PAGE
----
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Len Ziehm On Golf

IT ZIEHMS TO ME: Rich sees long run for International Crown — and at his course

Jerry Rich’s dream took its first big step towards reality immediately after the 2013 LPGA season concluded Sunday with Shanshan Feng’s victory in the CME Group Titleholders tourney at Tiburon in Naples, FL.

That was the last event in which countries could earn points for participation in next year’s inaugural International Crown event. Rich (pictured below) was a primary force behind the International Crown’s creation, and his Rich Harvest Farms facility in Sugar Grove, IL., will host the second staging of the innovative biannual team competition in 2016.

Rich hopes the International Crown will be played at Rich Harvest many times after that, but first things first.

The first International Crown will be at Caves Valley near Baltimore next July 24-27, and the eight countries that have earned berths there are South Korea, the U.S., Japan, Spain, Sweden, Thailand, Chinese Taipei and Australia. That news shared the spotlight with Shanshan Feng’s winning of the $700,000 first prize at Tiburon – a prize twice that given the champion of the U.S. Women’s Open.

Rich was there to both see the Titleholders drama unfold and participate in the International Crown press conference with LPGA commissioner Mike Whan and top players from five of the countries who earned berths at Caves Valley. He described the announcement staged there as “magnificent.’’

“All the girls were so excited, but especially the Korean and Asian girls,’’ he said. “When you look at the top players in the world, 60 percent of them are from Asia. They’re so excited because they couldn’t get into the Solheim Cup.’’

The Solheim, staged successfully at Rich Harvest in 2009, matches players from only the U.S. and Europe. The International Crown will have eight four-player teams. The players will be decided on point standings after the Kraft Nabisco Championship ends on March 31.

Rich’s work on the International Crown started long before Whan announced its creation at the PGA Merchandise Show in Orlando, FL., last January. Even before the event was made official Rich paid a visit to Chicago mayor Rahm Emanuel, a non-golfer who had been on the job only eight months, to alert him about what was coming.

“It was important that I met with him then because he hadn’t made a decision on the Sport Festival that had been held at McCormick Place for 10 years under Mayor (Richard) Daley,’’ said Rich. “When Mayor Daley retired the event wasn’t done for a couple years, and we tried to bring it back for our kids.’’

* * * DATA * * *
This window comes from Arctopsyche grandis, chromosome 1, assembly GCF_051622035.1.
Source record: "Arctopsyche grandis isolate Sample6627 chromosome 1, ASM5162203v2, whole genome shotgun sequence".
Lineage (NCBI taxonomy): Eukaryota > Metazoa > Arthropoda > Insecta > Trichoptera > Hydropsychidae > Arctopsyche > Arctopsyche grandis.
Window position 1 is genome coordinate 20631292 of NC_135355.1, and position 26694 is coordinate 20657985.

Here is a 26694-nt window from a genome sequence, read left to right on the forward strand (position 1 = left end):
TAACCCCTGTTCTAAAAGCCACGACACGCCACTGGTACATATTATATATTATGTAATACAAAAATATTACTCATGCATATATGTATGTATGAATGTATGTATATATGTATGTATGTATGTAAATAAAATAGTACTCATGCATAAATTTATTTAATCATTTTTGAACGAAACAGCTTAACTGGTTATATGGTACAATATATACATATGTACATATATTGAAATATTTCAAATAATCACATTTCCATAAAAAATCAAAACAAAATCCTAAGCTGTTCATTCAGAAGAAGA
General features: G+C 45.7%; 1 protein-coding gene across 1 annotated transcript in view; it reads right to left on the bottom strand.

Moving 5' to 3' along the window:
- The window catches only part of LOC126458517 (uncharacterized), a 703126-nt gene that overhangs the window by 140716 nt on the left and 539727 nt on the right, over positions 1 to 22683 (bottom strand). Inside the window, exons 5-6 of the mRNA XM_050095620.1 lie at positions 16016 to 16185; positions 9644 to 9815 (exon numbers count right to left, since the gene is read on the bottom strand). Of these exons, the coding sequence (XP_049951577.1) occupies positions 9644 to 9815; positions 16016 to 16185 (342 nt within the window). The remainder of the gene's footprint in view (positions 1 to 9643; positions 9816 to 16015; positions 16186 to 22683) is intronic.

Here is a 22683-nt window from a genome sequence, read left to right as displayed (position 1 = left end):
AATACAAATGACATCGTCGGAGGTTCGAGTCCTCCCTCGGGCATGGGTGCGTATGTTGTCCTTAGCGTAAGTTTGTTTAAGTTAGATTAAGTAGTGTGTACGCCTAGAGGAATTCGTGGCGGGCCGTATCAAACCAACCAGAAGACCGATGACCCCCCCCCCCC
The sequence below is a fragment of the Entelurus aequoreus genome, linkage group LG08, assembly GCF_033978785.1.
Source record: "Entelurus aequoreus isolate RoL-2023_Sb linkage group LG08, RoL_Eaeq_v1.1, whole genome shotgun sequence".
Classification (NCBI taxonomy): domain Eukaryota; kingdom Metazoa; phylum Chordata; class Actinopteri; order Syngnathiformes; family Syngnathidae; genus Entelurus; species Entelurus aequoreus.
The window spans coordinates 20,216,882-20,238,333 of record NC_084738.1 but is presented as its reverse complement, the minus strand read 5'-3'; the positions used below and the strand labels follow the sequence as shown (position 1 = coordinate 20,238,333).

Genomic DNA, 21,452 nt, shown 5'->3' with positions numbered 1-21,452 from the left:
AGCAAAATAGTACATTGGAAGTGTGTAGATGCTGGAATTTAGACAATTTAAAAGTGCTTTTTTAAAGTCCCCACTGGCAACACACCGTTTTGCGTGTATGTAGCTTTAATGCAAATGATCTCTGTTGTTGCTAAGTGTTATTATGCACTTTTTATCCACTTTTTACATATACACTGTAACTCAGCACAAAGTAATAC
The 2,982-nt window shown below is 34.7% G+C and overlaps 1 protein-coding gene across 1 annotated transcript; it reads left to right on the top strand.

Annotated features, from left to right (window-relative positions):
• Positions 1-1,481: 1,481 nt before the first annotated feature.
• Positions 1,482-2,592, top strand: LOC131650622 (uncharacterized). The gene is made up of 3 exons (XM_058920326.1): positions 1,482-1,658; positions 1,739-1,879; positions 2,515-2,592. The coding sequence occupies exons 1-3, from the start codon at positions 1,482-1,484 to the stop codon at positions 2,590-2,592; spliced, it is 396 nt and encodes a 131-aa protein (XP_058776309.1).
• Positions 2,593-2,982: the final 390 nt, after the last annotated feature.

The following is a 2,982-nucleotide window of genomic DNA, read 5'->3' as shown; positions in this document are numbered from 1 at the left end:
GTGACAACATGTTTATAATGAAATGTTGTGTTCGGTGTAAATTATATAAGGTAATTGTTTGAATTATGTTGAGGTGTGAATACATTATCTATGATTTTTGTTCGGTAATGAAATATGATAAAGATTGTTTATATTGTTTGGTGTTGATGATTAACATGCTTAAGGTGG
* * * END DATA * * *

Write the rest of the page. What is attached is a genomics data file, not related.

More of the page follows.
Emanuel was all for that, Rich said, but he told Rich “it was all about money….He said `You raise half, and I’ll raise the other half.’’

Then the conversation quickly shifted to the International Crown. Rich gave Emmanuel a sneak preview well ahead of the formal announcement.

“He was excited, because Chicago has one of the largest ethnic populations in the world.’’ said Rich. “He said `This is the Olympics we never got.’ I hadn’t thought of it like that. We talked about how we could work with the city to energize its ethnic base, and we’ve done that.’’

Rich has done much more on the International Crown since then, breaking mainly for trips to watch his alma mater – Northern Illinois – battle for more football glory. He wants the International Crown to be a fixture at Rich Harvest, and doesn’t think that’s out of the question.

“The last four-five months that’s really all I’ve been involved in,’’ he said. “We’ve had countless meetings with various corporations. Three or four have expressed major interest, and I’d like to have one title sponsor for the whole thing. I can’t say too much right now but there’s a Chicago company that really wants to hit the Asian market. We’ll have more meetings the second week of December.’’

Whan knows of Rich’s plans and has been non-committal. And Rich, while sticking to his desire for a long run at Rich Harvest, could see a departure at some point as well.

“If we keep it in Chicago we might run four tournaments there, then bring it to Asia for one year and then bring it back here (to Chicago),’’ said Rich. “We need this in Chicago, because Chicago doesn’t have anything right now. The people there stood behind us for our Solheim Cup and, if we play our cards right in 2016, we’ll knock everybody’s socks off.’’